Humanitarian organisations have reported that their relief work following the August 2021 earthquake has been hampered by insecurity, as well as logistical challenges related to a spike in shipping costs. While a humanitarian corridor was reportedly negotiated with gang leaders, allowing some aid shipments to move to the affected areas in the south, some relief trucks were still looted. According to an Associated Press report, desperation in the earthquake's aftermath also led to looting of trucks from the US nonprofit Food for The Poor on 20th August 2021.
On 16th October 2021, members of gang 400 Mazowo kidnapped a group with Christian Aids Ministries, a non-profit missionary organisation based in the United States. Among those kidnapped were five men, seven women and five children. They were reported as 17 missionaries from the U.S. and Canada, as well as one Haitian who worked as a driver for the group. Christian Aid Ministries said the missionaries supported "thousands of needy school children," the elderly and other vulnerable people in Haiti by supplying food and medicine for clinics, and were "actively involved in coordinating a rebuilding project" for those who lost homes in the devastating August earthquake. The gang has demanded US$ 1 million for the release of each of those kidnapped.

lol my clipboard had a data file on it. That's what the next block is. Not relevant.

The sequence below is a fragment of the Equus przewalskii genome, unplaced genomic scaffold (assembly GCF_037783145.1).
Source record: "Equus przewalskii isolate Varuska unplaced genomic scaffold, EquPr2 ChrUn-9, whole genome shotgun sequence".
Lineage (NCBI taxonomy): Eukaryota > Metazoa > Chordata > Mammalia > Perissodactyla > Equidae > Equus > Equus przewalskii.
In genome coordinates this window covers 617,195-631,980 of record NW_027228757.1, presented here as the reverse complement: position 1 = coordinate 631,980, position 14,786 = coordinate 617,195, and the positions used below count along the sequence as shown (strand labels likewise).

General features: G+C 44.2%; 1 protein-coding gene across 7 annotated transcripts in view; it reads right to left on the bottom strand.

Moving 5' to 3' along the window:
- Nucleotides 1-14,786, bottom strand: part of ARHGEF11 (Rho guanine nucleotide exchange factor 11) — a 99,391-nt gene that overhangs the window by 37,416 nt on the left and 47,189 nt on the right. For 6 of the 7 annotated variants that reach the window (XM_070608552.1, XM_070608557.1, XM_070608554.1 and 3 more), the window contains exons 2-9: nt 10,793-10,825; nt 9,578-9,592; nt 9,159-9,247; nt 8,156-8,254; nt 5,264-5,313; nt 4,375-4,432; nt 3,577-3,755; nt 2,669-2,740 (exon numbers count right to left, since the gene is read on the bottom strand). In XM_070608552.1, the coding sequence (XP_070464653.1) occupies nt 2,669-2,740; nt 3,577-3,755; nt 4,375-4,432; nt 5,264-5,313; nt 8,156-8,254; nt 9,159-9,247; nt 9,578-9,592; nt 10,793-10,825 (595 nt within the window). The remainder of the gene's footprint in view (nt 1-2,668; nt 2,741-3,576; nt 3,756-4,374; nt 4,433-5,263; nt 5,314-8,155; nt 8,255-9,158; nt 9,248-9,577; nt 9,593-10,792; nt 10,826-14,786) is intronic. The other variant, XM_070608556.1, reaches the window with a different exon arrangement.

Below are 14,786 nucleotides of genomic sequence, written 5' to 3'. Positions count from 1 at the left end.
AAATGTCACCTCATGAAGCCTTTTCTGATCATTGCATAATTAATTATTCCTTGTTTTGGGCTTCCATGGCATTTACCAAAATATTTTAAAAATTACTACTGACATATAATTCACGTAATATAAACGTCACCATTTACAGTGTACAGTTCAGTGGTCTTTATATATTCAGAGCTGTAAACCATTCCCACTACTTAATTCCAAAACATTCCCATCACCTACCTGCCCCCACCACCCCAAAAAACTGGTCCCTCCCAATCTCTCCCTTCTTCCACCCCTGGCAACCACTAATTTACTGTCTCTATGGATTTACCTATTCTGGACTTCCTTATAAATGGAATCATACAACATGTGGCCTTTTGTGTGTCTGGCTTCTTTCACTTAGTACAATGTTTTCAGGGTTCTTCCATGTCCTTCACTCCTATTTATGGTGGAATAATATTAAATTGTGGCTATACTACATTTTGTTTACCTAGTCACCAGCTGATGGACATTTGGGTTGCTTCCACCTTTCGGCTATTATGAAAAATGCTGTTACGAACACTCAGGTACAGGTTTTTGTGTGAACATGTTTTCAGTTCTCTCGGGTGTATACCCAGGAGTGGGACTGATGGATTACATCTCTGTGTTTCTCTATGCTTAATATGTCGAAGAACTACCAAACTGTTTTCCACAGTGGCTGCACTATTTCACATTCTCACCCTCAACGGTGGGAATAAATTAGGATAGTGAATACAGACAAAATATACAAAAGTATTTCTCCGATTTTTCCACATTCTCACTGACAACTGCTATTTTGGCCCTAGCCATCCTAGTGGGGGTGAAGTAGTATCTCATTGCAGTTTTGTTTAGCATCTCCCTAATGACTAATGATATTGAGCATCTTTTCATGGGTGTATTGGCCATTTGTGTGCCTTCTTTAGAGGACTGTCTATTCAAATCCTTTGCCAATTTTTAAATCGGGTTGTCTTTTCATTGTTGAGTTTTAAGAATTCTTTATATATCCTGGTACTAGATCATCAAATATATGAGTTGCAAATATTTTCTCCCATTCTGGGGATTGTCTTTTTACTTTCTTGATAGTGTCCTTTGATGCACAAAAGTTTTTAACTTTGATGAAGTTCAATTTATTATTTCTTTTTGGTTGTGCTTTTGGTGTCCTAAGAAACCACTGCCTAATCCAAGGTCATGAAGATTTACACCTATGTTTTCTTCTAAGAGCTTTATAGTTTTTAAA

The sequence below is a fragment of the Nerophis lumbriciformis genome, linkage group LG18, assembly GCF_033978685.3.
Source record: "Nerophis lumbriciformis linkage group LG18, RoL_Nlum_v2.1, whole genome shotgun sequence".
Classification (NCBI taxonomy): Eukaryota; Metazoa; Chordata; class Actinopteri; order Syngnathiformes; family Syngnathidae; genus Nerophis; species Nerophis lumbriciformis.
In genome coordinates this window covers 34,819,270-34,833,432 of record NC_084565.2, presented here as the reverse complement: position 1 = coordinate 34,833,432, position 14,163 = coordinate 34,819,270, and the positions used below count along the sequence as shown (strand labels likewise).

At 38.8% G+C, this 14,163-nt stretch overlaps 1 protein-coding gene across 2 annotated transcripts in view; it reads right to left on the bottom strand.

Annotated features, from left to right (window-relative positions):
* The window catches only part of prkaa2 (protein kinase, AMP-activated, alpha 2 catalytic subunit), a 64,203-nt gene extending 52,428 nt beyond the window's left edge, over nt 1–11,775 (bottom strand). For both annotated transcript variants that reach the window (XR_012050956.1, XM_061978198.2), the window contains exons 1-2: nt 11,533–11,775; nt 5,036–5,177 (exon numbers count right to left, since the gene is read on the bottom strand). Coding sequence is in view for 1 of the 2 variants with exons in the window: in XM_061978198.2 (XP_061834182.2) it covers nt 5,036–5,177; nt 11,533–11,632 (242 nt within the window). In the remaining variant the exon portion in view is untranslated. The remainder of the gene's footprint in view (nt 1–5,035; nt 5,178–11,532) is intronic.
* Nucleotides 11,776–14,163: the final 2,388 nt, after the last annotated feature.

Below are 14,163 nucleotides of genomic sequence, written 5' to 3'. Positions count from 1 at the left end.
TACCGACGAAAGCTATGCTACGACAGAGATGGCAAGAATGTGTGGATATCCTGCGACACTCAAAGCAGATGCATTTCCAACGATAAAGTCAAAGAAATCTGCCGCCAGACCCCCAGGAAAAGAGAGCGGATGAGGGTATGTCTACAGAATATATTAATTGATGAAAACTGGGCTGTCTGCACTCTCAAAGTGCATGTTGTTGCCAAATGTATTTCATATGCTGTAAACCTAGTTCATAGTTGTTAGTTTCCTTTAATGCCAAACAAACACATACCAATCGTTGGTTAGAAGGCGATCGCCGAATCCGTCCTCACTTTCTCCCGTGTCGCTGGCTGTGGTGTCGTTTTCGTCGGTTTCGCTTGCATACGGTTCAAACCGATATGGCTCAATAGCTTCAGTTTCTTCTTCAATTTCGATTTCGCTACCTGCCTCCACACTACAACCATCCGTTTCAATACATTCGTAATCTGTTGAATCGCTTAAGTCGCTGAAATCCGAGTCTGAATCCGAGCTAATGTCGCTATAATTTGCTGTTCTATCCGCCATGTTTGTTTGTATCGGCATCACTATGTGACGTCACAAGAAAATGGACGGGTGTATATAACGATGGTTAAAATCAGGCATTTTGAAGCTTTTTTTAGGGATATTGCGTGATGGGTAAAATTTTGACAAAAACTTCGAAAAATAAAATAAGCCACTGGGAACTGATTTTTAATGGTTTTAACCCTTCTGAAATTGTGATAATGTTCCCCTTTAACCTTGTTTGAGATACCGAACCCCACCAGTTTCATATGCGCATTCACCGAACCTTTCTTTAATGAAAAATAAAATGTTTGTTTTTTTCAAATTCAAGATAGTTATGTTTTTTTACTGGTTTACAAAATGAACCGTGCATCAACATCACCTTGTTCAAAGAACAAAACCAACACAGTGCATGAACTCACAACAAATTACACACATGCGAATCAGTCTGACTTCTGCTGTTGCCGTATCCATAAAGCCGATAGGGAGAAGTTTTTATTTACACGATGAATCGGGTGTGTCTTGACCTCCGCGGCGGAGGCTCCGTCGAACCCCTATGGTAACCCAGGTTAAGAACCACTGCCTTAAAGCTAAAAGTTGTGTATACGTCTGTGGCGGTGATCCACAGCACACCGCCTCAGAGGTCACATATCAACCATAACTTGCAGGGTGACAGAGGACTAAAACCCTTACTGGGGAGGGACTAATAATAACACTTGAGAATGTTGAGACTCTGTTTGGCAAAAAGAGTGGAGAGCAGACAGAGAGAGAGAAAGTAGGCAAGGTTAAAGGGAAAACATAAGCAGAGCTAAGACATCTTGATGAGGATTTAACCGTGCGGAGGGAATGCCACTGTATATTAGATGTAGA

#Haiti 🇭🇹: In the aftermath of the earthquake, solidarity with #journalists who have lost their homes is urgently needed. Our affiliate AJH is working tirelessly to assist injured colleagues and those who have lost their homes. Media workers need your help. 👇 @FIP_AL https://t.co/9Z1rWKmabF— IFJ (@IFJGlobal) August 20, 2021
Following the earthquake and storms in the south of Haiti in August 2021, the International Federation of Journalists and the Association des Journalistes Haïtiens (Association of Haitian Journalists - AJH) said they were offering support to members of the press affected by the disasters. The organisations said some journalists had lost their homes and were in need of emergency relief. Jacky Marc of AJH said:
“Our journalists in the south of the island are alive despite the earthquake. Although they have lost a lot of things, they are still working to report, but this cannot be done without materials. AJH is collecting tents and plastic to provide emergency assistance.”